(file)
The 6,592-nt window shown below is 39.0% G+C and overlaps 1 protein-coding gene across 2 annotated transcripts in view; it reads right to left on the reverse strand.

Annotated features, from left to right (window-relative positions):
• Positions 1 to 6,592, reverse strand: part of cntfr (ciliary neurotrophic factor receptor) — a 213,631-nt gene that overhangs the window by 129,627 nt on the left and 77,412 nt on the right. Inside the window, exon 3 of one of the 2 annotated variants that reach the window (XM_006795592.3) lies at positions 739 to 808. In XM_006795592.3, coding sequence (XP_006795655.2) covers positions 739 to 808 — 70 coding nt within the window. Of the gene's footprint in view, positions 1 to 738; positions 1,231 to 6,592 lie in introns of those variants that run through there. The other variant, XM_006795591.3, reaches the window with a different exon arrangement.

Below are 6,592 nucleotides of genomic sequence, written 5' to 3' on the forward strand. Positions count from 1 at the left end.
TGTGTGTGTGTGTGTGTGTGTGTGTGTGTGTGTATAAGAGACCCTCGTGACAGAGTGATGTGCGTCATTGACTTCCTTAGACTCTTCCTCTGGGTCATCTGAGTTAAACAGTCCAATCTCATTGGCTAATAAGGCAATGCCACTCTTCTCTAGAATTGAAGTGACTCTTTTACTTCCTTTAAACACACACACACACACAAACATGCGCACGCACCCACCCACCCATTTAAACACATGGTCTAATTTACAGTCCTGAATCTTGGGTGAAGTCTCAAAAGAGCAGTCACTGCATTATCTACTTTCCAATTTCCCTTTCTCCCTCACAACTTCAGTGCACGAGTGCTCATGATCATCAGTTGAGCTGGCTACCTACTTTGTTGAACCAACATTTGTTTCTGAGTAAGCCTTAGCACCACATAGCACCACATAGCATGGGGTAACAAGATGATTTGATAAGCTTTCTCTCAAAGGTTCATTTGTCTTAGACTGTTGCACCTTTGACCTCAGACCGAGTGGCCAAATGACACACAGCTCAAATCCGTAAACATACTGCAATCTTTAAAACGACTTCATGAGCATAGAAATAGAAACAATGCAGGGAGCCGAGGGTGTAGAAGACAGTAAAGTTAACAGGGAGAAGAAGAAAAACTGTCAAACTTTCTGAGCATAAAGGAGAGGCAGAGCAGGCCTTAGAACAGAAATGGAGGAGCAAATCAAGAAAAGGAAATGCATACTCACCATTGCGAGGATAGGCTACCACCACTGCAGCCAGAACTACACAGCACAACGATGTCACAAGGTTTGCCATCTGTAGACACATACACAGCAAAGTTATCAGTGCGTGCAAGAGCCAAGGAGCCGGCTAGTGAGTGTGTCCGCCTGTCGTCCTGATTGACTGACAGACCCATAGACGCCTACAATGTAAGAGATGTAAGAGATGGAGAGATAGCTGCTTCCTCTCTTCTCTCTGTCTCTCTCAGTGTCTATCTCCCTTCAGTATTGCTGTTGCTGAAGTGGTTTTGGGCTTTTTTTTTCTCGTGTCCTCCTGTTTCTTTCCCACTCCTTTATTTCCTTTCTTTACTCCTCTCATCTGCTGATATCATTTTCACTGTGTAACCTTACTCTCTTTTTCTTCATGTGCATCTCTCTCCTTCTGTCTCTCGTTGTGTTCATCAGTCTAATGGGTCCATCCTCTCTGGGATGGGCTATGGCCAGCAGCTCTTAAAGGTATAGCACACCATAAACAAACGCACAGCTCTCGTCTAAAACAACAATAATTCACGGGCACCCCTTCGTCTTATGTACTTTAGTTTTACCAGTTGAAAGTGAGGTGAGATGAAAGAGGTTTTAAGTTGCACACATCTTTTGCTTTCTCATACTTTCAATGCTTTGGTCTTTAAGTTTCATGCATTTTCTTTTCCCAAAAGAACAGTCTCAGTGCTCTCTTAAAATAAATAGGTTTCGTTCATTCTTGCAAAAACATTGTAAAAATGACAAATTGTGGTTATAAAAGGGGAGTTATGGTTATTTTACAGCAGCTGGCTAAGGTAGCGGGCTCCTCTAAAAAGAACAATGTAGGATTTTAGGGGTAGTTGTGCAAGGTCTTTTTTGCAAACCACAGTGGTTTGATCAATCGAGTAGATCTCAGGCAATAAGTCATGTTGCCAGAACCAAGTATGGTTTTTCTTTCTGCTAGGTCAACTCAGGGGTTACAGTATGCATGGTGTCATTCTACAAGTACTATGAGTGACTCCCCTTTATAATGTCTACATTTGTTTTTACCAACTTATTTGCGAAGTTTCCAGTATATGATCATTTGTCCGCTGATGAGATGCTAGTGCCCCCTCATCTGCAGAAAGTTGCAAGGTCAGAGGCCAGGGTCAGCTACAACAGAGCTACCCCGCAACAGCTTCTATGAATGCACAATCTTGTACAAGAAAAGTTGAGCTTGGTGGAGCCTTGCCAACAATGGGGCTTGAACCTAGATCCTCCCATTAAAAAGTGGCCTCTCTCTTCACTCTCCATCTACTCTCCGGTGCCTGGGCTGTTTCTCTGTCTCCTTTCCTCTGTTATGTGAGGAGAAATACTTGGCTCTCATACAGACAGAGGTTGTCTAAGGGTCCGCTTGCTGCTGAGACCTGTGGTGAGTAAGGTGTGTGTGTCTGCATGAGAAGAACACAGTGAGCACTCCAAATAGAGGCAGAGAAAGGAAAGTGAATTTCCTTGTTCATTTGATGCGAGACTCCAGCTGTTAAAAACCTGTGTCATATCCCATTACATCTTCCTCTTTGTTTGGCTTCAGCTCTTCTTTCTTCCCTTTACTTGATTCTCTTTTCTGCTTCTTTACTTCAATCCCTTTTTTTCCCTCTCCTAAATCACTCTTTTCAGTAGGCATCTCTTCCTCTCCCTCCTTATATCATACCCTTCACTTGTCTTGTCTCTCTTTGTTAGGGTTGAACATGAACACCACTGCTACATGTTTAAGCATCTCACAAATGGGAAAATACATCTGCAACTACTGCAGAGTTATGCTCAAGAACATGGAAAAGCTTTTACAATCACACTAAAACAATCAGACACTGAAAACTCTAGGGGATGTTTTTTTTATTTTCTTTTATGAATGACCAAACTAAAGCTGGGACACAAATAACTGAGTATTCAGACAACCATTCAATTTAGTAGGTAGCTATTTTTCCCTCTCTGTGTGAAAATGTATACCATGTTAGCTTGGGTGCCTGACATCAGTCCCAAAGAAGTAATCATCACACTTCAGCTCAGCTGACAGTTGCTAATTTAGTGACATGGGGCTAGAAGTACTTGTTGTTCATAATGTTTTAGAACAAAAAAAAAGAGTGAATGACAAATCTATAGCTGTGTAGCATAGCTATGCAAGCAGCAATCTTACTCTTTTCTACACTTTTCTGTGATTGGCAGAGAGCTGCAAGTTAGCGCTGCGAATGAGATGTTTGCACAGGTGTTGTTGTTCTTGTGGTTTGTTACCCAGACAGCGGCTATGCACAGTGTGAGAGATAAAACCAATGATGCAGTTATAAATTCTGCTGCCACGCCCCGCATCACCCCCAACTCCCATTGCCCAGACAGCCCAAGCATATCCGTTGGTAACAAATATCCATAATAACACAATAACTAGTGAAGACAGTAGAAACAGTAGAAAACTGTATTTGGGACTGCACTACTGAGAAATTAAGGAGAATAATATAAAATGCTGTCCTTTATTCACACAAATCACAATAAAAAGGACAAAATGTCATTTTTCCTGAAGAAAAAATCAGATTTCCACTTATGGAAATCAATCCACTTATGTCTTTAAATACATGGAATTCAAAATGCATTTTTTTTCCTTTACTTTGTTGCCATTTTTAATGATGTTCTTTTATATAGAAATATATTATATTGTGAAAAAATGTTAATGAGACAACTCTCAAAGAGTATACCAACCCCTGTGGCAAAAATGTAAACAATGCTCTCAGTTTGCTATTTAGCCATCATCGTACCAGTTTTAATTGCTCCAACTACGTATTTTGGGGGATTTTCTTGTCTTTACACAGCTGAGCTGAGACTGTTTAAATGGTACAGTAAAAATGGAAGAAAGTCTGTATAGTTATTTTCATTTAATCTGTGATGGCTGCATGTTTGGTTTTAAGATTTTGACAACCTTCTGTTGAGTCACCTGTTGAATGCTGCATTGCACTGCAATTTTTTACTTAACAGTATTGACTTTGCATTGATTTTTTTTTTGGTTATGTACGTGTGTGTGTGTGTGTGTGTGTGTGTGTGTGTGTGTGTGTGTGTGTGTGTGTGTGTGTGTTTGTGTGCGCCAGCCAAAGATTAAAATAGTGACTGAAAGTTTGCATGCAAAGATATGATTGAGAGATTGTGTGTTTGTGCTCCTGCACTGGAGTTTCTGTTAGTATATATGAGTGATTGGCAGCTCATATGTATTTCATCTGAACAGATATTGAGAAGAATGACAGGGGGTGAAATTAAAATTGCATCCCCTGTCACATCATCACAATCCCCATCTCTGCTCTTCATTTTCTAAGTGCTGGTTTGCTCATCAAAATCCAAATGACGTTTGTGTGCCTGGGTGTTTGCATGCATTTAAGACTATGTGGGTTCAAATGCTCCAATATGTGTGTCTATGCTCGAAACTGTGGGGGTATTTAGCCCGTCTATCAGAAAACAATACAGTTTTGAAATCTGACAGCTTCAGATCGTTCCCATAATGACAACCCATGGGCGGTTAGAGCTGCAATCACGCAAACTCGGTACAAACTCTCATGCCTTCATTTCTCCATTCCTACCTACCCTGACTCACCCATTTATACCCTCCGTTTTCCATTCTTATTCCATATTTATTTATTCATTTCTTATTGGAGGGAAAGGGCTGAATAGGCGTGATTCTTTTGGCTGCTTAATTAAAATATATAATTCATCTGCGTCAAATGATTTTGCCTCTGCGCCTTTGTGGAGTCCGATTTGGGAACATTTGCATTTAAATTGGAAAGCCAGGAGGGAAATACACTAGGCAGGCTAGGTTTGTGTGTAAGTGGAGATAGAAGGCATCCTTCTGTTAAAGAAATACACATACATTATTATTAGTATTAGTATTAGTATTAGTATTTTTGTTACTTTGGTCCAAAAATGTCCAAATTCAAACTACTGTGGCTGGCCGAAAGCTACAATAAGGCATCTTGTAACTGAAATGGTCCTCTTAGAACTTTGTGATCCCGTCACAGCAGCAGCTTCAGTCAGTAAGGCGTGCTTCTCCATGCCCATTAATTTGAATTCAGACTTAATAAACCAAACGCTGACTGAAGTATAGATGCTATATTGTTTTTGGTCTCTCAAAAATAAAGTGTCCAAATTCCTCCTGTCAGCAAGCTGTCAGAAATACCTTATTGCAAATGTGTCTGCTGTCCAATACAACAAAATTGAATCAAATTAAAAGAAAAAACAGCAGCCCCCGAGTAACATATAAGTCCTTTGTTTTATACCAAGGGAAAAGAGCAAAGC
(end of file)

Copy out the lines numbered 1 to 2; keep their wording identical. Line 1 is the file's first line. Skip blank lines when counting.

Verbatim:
The 6,592-nt window shown below is 39.0% G+C and overlaps 1 protein-coding gene across 2 annotated transcripts in view; it reads right to left on the reverse strand.

Annotated features, from left to right (window-relative positions):